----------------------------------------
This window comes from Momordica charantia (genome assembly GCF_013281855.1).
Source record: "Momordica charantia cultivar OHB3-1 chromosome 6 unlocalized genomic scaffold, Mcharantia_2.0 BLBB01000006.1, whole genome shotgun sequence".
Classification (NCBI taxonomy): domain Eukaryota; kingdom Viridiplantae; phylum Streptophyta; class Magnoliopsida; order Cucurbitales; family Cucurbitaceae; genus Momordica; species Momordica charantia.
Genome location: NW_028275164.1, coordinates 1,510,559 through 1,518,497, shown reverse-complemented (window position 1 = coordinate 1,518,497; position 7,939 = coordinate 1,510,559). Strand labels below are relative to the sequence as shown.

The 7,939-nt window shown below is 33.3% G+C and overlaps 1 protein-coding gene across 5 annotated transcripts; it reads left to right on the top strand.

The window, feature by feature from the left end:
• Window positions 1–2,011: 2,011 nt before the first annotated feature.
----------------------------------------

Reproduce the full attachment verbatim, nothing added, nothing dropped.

This window comes from Momordica charantia (genome assembly GCF_013281855.1).
Source record: "Momordica charantia cultivar OHB3-1 chromosome 6 unlocalized genomic scaffold, Mcharantia_2.0 BLBB01000006.1, whole genome shotgun sequence".
Classification (NCBI taxonomy): domain Eukaryota; kingdom Viridiplantae; phylum Streptophyta; class Magnoliopsida; order Cucurbitales; family Cucurbitaceae; genus Momordica; species Momordica charantia.
Genome location: NW_028275164.1, coordinates 1,510,559 through 1,518,497, shown reverse-complemented (window position 1 = coordinate 1,518,497; position 7,939 = coordinate 1,510,559). Strand labels below are relative to the sequence as shown.

The 7,939-nt window shown below is 33.3% G+C and overlaps 1 protein-coding gene across 5 annotated transcripts; it reads left to right on the top strand.

The window, feature by feature from the left end:
• Window positions 1–2,011: 2,011 nt before the first annotated feature.